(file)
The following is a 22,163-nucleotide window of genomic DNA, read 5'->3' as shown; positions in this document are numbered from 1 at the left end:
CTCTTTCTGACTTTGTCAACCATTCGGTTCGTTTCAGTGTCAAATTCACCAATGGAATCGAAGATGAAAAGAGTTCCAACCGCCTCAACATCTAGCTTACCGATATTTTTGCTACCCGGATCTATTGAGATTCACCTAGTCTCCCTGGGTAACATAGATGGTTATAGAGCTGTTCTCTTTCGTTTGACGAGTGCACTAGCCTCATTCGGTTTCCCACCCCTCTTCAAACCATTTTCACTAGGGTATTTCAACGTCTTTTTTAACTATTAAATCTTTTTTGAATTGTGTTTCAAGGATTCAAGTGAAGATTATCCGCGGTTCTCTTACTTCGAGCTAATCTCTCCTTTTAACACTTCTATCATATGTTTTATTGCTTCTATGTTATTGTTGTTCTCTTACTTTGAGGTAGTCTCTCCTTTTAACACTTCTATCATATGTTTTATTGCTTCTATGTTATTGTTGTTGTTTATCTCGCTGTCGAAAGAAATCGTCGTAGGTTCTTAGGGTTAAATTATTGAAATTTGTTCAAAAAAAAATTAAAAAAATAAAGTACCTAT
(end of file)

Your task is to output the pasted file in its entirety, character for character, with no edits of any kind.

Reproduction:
The following is a 22,163-nucleotide window of genomic DNA, read 5'->3' as shown; positions in this document are numbered from 1 at the left end:
CTCTTTCTGACTTTGTCAACCATTCGGTTCGTTTCAGTGTCAAATTCACCAATGGAATCGAAGATGAAAAGAGTTCCAACCGCCTCAACATCTAGCTTACCGATATTTTTGCTACCCGGATCTATTGAGATTCACCTAGTCTCCCTGGGTAACATAGATGGTTATAGAGCTGTTCTCTTTCGTTTGACGAGTGCACTAGCCTCATTCGGTTTCCCACCCCTCTTCAAACCATTTTCACTAGGGTATTTCAACGTCTTTTTTAACTATTAAATCTTTTTTGAATTGTGTTTCAAGGATTCAAGTGAAGATTATCCGCGGTTCTCTTACTTCGAGCTAATCTCTCCTTTTAACACTTCTATCATATGTTTTATTGCTTCTATGTTATTGTTGTTCTCTTACTTTGAGGTAGTCTCTCCTTTTAACACTTCTATCATATGTTTTATTGCTTCTATGTTATTGTTGTTGTTTATCTCGCTGTCGAAAGAAATCGTCGTAGGTTCTTAGGGTTAAATTATTGAAATTTGTTCAAAAAAAAATTAAAAAAATAAAGTACCTAT